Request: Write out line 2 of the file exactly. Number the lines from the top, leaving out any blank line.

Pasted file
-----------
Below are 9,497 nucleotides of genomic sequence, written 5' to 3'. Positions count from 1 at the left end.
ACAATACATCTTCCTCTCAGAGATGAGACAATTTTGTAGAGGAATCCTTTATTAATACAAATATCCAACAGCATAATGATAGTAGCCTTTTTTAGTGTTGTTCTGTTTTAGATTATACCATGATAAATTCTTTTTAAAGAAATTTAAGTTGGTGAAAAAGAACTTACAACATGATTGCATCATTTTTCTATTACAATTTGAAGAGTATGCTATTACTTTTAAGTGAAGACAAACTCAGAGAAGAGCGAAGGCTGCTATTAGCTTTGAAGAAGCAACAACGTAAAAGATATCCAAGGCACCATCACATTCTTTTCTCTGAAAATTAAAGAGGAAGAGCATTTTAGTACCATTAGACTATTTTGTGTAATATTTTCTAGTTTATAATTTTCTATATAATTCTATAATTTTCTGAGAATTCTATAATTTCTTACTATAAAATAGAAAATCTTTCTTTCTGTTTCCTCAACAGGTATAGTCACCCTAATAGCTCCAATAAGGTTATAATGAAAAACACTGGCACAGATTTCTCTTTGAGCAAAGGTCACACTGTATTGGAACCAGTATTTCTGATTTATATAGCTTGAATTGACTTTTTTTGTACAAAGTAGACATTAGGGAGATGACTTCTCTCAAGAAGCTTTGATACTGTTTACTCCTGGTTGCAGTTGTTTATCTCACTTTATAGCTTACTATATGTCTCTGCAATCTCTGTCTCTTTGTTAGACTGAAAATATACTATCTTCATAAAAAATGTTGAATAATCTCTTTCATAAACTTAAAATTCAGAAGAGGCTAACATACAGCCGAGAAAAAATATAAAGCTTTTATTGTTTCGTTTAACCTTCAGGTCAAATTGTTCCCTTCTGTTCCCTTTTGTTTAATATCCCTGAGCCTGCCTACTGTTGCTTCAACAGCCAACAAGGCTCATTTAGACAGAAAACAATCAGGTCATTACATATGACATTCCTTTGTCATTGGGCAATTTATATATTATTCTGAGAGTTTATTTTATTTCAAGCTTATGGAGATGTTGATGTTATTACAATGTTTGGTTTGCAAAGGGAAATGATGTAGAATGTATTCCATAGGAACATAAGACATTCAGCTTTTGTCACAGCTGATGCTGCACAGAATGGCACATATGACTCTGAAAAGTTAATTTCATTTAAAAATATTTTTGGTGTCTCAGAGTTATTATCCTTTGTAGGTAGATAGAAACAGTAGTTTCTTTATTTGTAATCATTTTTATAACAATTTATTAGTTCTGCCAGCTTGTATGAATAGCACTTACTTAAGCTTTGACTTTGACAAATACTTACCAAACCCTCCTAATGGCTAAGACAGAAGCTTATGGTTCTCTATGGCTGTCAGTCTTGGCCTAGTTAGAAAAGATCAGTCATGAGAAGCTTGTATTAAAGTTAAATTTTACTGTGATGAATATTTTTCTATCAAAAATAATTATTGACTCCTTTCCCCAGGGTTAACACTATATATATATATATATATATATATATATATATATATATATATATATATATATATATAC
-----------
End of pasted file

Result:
ACAATACATCTTCCTCTCAGAGATGAGACAATTTTGTAGAGGAATCCTTTATTAATACAAATATCCAACAGCATAATGATAGTAGCCTTTTTTAGTGTTGTTCTGTTTTAGATTATACCATGATAAATTCTTTTTAAAGAAATTTAAGTTGGTGAAAAAGAACTTACAACATGATTGCATCATTTTTCTATTACAATTTGAAGAGTATGCTATTACTTTTAAGTGAAGACAAACTCAGAGAAGAGCGAAGGCTGCTATTAGCTTTGAAGAAGCAACAACGTAAAAGATATCCAAGGCACCATCACATTCTTTTCTCTGAAAATTAAAGAGGAAGAGCATTTTAGTACCATTAGACTATTTTGTGTAATATTTTCTAGTTTATAATTTTCTATATAATTCTATAATTTTCTGAGAATTCTATAATTTCTTACTATAAAATAGAAAATCTTTCTTTCTGTTTCCTCAACAGGTATAGTCACCCTAATAGCTCCAATAAGGTTATAATGAAAAACACTGGCACAGATTTCTCTTTGAGCAAAGGTCACACTGTATTGGAACCAGTATTTCTGATTTATATAGCTTGAATTGACTTTTTTTGTACAAAGTAGACATTAGGGAGATGACTTCTCTCAAGAAGCTTTGATACTGTTTACTCCTGGTTGCAGTTGTTTATCTCACTTTATAGCTTACTATATGTCTCTGCAATCTCTGTCTCTTTGTTAGACTGAAAATATACTATCTTCATAAAAAATGTTGAATAATCTCTTTCATAAACTTAAAATTCAGAAGAGGCTAACATACAGCCGAGAAAAAATATAAAGCTTTTATTGTTTCGTTTAACCTTCAGGTCAAATTGTTCCCTTCTGTTCCCTTTTGTTTAATATCCCTGAGCCTGCCTACTGTTGCTTCAACAGCCAACAAGGCTCATTTAGACAGAAAACAATCAGGTCATTACATATGACATTCCTTTGTCATTGGGCAATTTATATATTATTCTGAGAGTTTATTTTATTTCAAGCTTATGGAGATGTTGATGTTATTACAATGTTTGGTTTGCAAAGGGAAATGATGTAGAATGTATTCCATAGGAACATAAGACATTCAGCTTTTGTCACAGCTGATGCTGCACAGAATGGCACATATGACTCTGAAAAGTTAATTTCATTTAAAAATATTTTTGGTGTCTCAGAGTTATTATCCTTTGTAGGTAGATAGAAACAGTAGTTTCTTTATTTGTAATCATTTTTATAACAATTTATTAGTTCTGCCAGCTTGTATGAATAGCACTTACTTAAGCTTTGACTTTGACAAATACTTACCAAACCCTCCTAATGGCTAAGACAGAAGCTTATGGTTCTCTATGGCTGTCAGTCTTGGCCTAGTTAGAAAAGATCAGTCATGAGAAGCTTGTATTAAAGTTAAATTTTACTGTGATGAATATTTTTCTATCAAAAATAATTATTGACTCCTTTCCCCAGGGTTAACACTATATATATATATATATATATATATATATATATATATATATATATATATATATATATAC